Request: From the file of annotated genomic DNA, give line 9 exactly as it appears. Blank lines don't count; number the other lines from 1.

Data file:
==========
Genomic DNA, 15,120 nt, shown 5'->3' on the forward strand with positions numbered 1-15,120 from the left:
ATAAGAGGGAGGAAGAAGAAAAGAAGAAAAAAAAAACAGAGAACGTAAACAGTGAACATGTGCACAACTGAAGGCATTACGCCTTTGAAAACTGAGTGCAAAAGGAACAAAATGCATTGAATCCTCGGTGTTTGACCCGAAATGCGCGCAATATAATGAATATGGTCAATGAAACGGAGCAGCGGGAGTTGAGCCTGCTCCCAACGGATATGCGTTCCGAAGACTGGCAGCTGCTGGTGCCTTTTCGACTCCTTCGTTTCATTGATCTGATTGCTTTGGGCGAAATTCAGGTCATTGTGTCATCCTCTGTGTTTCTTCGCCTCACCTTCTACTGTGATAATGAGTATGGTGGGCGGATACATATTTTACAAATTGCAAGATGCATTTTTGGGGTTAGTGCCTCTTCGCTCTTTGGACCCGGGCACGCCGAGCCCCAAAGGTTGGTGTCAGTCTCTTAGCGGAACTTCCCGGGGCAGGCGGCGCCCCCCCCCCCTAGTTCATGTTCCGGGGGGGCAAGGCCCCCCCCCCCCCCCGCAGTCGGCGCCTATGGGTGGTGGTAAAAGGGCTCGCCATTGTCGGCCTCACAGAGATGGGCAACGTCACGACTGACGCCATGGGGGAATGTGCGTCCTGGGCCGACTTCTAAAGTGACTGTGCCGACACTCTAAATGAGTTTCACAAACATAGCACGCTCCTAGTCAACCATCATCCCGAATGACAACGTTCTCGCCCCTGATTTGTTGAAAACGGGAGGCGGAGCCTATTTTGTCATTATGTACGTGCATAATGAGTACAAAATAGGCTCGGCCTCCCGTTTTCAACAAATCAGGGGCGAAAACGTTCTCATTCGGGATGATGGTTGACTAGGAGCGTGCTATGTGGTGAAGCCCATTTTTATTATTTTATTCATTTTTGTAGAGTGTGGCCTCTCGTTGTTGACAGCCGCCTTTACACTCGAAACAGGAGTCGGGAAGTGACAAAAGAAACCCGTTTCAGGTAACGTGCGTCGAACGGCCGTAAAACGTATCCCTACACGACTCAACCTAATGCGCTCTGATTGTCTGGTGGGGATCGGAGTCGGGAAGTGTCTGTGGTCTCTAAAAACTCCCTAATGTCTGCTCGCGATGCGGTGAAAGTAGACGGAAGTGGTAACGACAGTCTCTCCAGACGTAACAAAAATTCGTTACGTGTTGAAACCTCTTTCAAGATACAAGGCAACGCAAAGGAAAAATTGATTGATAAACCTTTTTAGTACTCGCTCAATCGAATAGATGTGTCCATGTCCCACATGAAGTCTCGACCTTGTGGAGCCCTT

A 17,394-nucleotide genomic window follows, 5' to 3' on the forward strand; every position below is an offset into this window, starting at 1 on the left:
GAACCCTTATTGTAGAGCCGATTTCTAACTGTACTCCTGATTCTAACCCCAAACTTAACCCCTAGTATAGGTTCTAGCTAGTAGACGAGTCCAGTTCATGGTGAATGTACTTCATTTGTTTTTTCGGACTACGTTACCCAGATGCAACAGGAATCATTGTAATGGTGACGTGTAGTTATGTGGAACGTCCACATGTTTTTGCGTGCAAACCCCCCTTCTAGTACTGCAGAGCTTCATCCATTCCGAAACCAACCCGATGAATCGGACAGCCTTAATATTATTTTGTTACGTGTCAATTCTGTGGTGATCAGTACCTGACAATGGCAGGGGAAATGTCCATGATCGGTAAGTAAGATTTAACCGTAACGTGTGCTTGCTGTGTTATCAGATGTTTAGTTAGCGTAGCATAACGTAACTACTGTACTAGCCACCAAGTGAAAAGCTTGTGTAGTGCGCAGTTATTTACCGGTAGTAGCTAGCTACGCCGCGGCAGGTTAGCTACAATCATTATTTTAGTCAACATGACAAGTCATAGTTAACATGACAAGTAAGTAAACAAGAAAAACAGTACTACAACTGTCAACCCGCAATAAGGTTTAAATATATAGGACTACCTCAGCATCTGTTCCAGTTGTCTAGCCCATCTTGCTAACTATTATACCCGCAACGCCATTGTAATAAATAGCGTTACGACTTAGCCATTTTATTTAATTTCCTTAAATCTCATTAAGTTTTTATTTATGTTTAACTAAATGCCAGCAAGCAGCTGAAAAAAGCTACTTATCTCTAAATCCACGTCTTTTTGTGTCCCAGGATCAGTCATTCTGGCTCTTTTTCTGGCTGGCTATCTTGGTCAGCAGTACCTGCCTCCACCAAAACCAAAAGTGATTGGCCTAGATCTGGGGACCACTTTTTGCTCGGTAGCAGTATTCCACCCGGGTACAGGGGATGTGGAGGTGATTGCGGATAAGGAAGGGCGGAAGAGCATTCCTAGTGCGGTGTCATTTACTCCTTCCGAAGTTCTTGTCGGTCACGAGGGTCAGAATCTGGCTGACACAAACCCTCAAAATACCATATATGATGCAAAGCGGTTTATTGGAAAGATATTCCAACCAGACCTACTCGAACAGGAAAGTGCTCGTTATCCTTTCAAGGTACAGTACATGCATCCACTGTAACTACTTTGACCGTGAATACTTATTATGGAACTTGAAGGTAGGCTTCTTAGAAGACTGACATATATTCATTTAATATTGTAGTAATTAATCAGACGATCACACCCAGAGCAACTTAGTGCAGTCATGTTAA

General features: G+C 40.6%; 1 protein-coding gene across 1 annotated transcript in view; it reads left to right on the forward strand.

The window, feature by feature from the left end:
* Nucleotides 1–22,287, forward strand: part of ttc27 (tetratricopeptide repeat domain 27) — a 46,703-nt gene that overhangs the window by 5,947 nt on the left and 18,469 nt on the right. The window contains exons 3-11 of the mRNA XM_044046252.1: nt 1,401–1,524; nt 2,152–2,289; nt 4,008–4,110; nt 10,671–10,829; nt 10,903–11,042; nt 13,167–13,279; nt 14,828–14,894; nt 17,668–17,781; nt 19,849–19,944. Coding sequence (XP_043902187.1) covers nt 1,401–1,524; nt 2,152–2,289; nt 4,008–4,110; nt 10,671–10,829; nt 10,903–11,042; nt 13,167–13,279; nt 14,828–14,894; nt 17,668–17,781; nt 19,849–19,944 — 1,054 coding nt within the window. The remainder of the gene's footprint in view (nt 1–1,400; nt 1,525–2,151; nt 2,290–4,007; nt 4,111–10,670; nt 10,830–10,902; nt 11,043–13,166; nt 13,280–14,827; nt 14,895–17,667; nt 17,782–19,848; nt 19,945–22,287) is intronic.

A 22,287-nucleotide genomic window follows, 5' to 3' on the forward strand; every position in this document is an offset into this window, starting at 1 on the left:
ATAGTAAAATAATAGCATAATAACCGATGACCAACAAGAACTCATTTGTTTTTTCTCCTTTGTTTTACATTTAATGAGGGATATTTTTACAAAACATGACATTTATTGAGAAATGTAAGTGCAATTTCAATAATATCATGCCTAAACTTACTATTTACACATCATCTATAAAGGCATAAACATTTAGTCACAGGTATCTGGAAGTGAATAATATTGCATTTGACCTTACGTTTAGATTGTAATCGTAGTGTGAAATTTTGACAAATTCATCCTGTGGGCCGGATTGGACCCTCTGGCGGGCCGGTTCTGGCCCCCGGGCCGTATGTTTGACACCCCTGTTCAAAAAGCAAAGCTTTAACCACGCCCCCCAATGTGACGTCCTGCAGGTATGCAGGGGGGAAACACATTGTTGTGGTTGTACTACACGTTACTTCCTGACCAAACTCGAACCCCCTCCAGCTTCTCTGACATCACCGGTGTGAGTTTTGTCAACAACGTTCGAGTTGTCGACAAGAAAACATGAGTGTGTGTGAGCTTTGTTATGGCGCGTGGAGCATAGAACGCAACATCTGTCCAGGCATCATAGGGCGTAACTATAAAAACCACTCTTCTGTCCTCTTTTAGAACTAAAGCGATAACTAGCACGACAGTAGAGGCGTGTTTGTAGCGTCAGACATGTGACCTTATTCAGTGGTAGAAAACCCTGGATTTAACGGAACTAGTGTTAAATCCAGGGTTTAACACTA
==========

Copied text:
ATAGTAAAATAATAGCATAATAACCGATGACCAACAAGAACTCATTTGTTTTTTCTCCTTTGTTTTACATTTAATGAGGGATATTTTTACAAAACATGACATTTATTGAGAAATGTAAGTGCAATTTCAATAATATCATGCCTAAACTTACTATTTACACATCATCTATAAAGGCATAAACATTTAGTCACAGGTATCTGGAAGTGAATAATATTGCATTTGACCTTACGTTTAGATTGTAATCGTAGTGTGAAATTTTGACAAATTCATCCTGTGGGCCGGATTGGACCCTCTGGCGGGCCGGTTCTGGCCCCCGGGCCGTATGTTTGACACCCCTGTTCAAAAAGCAAAGCTTTAACCACGCCCCCCAATGTGACGTCCTGCAGGTATGCAGGGGGGAAACACATTGTTGTGGTTGTACTACACGTTACTTCCTGACCAAACTCGAACCCCCTCCAGCTTCTCTGACATCACCGGTGTGAGTTTTGTCAACAACGTTCGAGTTGTCGACAAGAAAACATGAGTGTGTGTGAGCTTTGTTATGGCGCGTGGAGCATAGAACGCAACATCTGTCCAGGCATCATAGGGCGTAACTATAAAAACCACTCTTCTGTCCTCTTTTAGAACTAAAGCGATAACTAGCACGACAGTAGAGGCGTGTTTGTAGCGTCAGACATGTGACCTTATTCAGTGGTAGAAAACCCTGGATTTAACGGAACTAGTGTTAAATCCAGGGTTTAACACTA